A protocol to evaluate the effectiveness of a nationwide Acute Medicine programme: examining what works, for whom, how, and in what circumstances.
Authors: Eimir M Hurley , Sheena McHugh, Aine Carrroll, Barry White, Charles Normand
Abstract Introduction: To address major deficits in the delivery of acute services in Ireland, the National Acute Medicine Programme (NAMP) was established to optimize the management of acutely ill patients in the hospital setting, and ensure their supported discharge to primary and community-based care.NAMP aims to reduce inappropriate hospital admissions, reduce length of hospital stay and ensure timely treatment in the most appropriate setting.To meet these aims, the NAMP has established four patient pathways:1- Ambulatory care pathway – provides access to care and avoids admission by utilizing Acute Medical Assessment Units (AMAUs)2- Medical short stay pathway – Short Stay Units (SSUs) for assessment and treatment up to 48 hours3- Routine specialist in-patient pathways – efficient processing of patients with stays between 3 and 14 nights4- Pathway for frailer and older patients with complex needs after discharge – appropriate care and discharge of complex patientsMethods:Study design: This mixed method study will follow a realist evaluation approach to understand how implementation of NAMP has improved patient flow across care settings. To assess its impact, data on structures (e.g., patient flow through ED and the AMAUs, access to senior medical staff), processes (e.g., patient experience time ,length of stay, readmission rates), clinical outcomes and programme sustainability will be examined.This approach involves successive phases of data collection to first establish the underlying rationale for the NAMP and to specify intervention strategies to improve patient flow, secondly generate hypotheses about how the programme is working, and thirdly test these hypotheses using data from hospital administrative systems and interviews with frontline staff.Data sources: The evaluation will draw on multiple data sources:i- Documentary analysisDocuments outlining new models of care and patient pathways, and programme reports will be analyzed to develop initial programme theories, identify interventions, and refine evaluation questions.ii- Qualitative dataFocus groups and interviews with NAMP programme staff will be conducted to generate hypotheses about how the programme works in different contexts.ii- Hospital administrative datasetsHospital level datasets will be analyzed to examine structural and process outcomes.ii- Comparative case studies – mix of quantitative and qualitative dataSix hospital sites will be purposively sampled based on their performance on process indicators. A value stream map will be created for each site and hospital specific documents (e.g., protocols, SOPs, hospital audits and surveys, staffing levels) will be reviewed to create a profile of each hospital. Interviews with front-line staff will be conducted to identify what aspects are working, for whom, how, and in what circumstances.Data analysis: Data will be analyzed using an explanatory sequential design. Quantitative data will firstly be analyzed to assess variation across hospitals, and qualitative research conducted to explain these results. Findings will be synthesised using analytic induction to develop middle range theory on how the programme leads to specific outcomes. Discussion: Evaluation of this large national programme will enable us to generate practical theory about how specific adaptations in hospital acute care pathways can promote effective patient flow through the continuum of care from presentation at the emergency department through safe discharge home.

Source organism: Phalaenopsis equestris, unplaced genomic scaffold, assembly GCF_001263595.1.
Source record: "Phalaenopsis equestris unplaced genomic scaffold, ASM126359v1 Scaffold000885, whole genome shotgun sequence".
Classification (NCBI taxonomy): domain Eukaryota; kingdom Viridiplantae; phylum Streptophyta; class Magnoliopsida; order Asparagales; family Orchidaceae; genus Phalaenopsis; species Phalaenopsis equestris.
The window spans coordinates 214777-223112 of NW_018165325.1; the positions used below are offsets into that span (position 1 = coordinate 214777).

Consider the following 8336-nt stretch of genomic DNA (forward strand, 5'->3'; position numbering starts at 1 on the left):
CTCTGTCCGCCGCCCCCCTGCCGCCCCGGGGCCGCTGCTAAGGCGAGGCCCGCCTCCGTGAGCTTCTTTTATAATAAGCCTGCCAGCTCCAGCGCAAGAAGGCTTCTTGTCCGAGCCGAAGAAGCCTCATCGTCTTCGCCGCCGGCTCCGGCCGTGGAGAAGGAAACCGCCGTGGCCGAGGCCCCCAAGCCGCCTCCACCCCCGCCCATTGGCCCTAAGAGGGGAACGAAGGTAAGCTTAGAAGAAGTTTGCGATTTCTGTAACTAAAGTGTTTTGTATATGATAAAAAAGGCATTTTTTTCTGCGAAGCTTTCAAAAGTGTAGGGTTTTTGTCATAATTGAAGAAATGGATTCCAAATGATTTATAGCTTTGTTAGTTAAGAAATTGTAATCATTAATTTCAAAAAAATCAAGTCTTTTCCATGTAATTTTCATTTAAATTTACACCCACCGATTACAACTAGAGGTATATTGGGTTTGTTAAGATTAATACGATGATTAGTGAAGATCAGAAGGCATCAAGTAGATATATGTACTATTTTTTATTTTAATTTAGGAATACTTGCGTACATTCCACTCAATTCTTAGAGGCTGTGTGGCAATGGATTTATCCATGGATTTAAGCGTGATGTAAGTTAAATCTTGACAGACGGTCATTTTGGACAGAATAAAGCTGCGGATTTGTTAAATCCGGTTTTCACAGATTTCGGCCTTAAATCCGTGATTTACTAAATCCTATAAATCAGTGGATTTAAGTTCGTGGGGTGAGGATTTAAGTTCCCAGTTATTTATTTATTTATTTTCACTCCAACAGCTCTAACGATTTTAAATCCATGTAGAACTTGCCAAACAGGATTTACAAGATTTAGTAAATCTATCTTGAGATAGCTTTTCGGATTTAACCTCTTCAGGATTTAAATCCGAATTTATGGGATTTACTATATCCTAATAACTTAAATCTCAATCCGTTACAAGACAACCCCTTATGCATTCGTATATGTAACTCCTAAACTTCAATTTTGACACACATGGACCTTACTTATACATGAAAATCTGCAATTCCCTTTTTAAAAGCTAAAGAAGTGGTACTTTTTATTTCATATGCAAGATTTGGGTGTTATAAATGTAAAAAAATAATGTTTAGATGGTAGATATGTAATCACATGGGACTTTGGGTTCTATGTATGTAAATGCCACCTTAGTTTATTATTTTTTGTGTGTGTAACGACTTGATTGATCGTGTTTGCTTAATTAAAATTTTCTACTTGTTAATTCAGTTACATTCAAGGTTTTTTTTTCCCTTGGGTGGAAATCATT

acute medicine, programme impact, patient flow, hospital data
How to Cite:
Hurley EM, McHugh S, Carrroll A, White B, Normand C. A protocol to evaluate the effectiveness of a nationwide Acute Medicine programme: examining what works, for whom, how, and in what circumstances.. International Journal of Integrated Care. 2017;17(5):A209.
DOI: http://doi.org/10.5334/ijic.3519Published on 17th October 2017